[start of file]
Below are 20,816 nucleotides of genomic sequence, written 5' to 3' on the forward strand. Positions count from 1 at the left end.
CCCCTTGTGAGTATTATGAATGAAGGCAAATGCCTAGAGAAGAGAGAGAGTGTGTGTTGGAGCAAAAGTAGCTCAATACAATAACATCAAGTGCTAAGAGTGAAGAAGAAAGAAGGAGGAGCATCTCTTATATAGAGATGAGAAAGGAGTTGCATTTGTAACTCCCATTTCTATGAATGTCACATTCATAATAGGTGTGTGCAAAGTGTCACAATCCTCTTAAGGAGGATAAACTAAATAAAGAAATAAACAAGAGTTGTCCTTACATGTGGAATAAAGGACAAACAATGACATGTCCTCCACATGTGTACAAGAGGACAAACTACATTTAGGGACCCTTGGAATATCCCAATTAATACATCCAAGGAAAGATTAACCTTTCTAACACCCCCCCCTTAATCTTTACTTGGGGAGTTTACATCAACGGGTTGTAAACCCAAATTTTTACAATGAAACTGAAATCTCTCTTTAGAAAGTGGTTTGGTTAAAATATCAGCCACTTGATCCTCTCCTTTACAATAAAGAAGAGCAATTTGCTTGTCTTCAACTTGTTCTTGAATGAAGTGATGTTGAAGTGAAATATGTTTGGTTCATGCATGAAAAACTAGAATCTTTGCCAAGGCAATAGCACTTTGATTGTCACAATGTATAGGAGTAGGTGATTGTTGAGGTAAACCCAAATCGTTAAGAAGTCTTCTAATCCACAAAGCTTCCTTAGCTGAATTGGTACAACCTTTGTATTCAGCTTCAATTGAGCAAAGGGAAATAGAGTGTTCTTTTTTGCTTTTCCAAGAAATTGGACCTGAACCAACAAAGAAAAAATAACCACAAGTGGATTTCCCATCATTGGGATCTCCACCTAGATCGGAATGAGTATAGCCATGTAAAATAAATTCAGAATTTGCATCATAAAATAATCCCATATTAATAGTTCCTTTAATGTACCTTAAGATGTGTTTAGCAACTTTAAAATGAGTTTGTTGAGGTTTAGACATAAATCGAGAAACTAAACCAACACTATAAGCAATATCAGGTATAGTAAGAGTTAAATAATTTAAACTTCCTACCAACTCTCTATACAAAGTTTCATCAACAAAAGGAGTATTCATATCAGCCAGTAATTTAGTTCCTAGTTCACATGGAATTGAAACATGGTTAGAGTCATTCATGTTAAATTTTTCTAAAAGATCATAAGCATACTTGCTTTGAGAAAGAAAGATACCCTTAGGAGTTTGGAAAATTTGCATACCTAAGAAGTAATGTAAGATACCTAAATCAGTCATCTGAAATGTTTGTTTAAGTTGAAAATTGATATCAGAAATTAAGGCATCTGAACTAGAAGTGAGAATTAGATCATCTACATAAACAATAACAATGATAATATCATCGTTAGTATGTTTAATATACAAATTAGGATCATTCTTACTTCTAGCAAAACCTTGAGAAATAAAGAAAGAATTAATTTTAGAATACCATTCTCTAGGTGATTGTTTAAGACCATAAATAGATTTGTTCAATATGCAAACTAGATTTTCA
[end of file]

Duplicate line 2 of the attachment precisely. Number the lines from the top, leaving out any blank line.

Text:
CCCCTTGTGAGTATTATGAATGAAGGCAAATGCCTAGAGAAGAGAGAGAGTGTGTGTTGGAGCAAAAGTAGCTCAATACAATAACATCAAGTGCTAAGAGTGAAGAAGAAAGAAGGAGGAGCATCTCTTATATAGAGATGAGAAAGGAGTTGCATTTGTAACTCCCATTTCTATGAATGTCACATTCATAATAGGTGTGTGCAAAGTGTCACAATCCTCTTAAGGAGGATAAACTAAATAAAGAAATAAACAAGAGTTGTCCTTACATGTGGAATAAAGGACAAACAATGACATGTCCTCCACATGTGTACAAGAGGACAAACTACATTTAGGGACCCTTGGAATATCCCAATTAATACATCCAAGGAAAGATTAACCTTTCTAACACCCCCCCCTTAATCTTTACTTGGGGAGTTTACATCAACGGGTTGTAAACCCAAATTTTTACAATGAAACTGAAATCTCTCTTTAGAAAGTGGTTTGGTTAAAATATCAGCCACTTGATCCTCTCCTTTACAATAAAGAAGAGCAATTTGCTTGTCTTCAACTTGTTCTTGAATGAAGTGATGTTGAAGTGAAATATGTTTGGTTCATGCATGAAAAACTAGAATCTTTGCCAAGGCAATAGCACTTTGATTGTCACAATGTATAGGAGTAGGTGATTGTTGAGGTAAACCCAAATCGTTAAGAAGTCTTCTAATCCACAAAGCTTCCTTAGCTGAATTGGTACAACCTTTGTATTCAGCTTCAATTGAGCAAAGGGAAATAGAGTGTTCTTTTTTGCTTTTCCAAGAAATTGGACCTGAACCAACAAAGAAAAAATAACCACAAGTGGATTTCCCATCATTGGGATCTCCACCTAGATCGGAATGAGTATAGCCATGTAAAATAAATTCAGAATTTGCATCATAAAATAATCCCATATTAATAGTTCCTTTAATGTACCTTAAGATGTGTTTAGCAACTTTAAAATGAGTTTGTTGAGGTTTAGACATAAATCGAGAAACTAAACCAACACTATAAGCAATATCAGGTATAGTAAGAGTTAAATAATTTAAACTTCCTACCAACTCTCTATACAAAGTTTCATCAACAAAAGGAGTATTCATATCAGCCAGTAATTTAGTTCCTAGTTCACATGGAATTGAAACATGGTTAGAGTCATTCATGTTAAATTTTTCTAAAAGATCATAAGCATACTTGCTTTGAGAAAGAAAGATACCCTTAGGAGTTTGGAAAATTTGCATACCTAAGAAGTAATGTAAGATACCTAAATCAGTCATCTGAAATGTTTGTTTAAGTTGAAAATTGATATCAGAAATTAAGGCATCTGAACTAGAAGTGAGAATTAGATCATCTACATAAACAATAACAATGATAATATCATCGTTAGTATGTTTAATATACAAATTAGGATCATTCTTACTTCTAGCAAAACCTTGAGAAATAAAGAAAGAATTAATTTTAGAATACCATTCTCTAGGTGATTGTTTAAGACCATAAATAGATTTGTTCAATATGCAAACTAGATTTTCA